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What did ‘disabled’ on the railways mean?

Continuing our Disability History Month blog posts, today we’re exploring one of the new runs of data from our trade union data release earlier this year: the Disablement Fund. This is really interesting in its own right, but it also gives us some insight into what was included as disability.

Framed Disablement Fund certificate from the National Union of Railwaymen, awarded to W Matthews of York No. 6 branch in 1933, after 41 years of membership. Value of £30. White background, with blue, yellow and green (all faded) design around text. At the bottom includes 'All grades united in one common object.' Signed by Charlie Cramp.
1933 NUR Disablement Fund certificate.

The records included in the project database come from the Amalgamated Society of Railway Servants (1871-1913; ASRS)/ National Union of Railwaymen (1913-1990; NUR) – now the RMT Union. Amongst the support it offered to members was the Disablement Fund. Our working presumption had been that this fund provided a one-off payment to members who were still living but unable to work any longer. However, it looks like this might not have been the case, as we’ll discuss shortly. As a result, we’re keen to know more about how this Fund was run.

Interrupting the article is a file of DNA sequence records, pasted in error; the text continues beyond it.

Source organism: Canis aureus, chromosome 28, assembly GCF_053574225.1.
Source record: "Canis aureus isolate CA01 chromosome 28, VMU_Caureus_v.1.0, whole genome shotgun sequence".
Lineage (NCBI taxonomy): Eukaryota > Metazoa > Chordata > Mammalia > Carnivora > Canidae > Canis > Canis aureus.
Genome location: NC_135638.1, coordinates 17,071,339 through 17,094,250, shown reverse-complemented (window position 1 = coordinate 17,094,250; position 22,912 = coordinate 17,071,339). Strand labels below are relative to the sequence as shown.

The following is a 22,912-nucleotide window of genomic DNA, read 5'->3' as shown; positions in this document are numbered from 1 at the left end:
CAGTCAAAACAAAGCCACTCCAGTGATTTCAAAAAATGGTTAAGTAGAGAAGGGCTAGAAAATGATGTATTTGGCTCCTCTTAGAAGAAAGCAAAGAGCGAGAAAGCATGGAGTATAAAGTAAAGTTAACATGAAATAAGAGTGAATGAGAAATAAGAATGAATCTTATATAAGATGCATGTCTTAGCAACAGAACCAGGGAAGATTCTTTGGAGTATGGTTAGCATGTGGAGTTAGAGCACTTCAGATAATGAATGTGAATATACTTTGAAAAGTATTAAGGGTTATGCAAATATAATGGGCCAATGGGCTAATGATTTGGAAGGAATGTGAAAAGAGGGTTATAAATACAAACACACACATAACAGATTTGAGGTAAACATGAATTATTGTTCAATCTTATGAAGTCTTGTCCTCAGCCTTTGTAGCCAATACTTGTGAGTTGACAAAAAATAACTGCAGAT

Page from annual report, showing a table of data about the NUR's disablement fund. Data available from the Railway Work, Life & Death project's database.
Example page from the NUR’s Disablement Fund – 1919 2nd quarter.

So far (November 2023) the records in the project database cover some – but not all – of the years between 1889 and 1920. Our volunteers are working on transcribing the remaining years in this range, so there will be more cases to come in the future. As it stands, though, the phenomenal work of the volunteers means there are currently 3437 entries listed.

Within that there are around 100 duplicates who for various reasons appear more than once. These all appear in the early years of the records, when the precise format of the record-keeping was being determined. This means, for example, that London and North Western Railway (LNWR) goods guard William Rayson, 44, features twice, with essentially the same details recorded. We know that his left foot received a compound fracture whilst he was shunting at Longsight, Manchester, on 15 January 1888. As the early records include both the quarterly meetings at which decisions like these were ratified and the end-of-year accounts, he is noted in both places as having received £20 (around £2350 now) from the Superannuation Fund. (In these earlier years there is variation about the remit of the Disablement Fund and other funds, like Superannuation.) As a part of this process he was certified – presumably certified unable to work – by a doctor, before the payment was granted in April 1889. This was some time after the accident, no doubt reflecting the time it took to become clear that he would not return to work.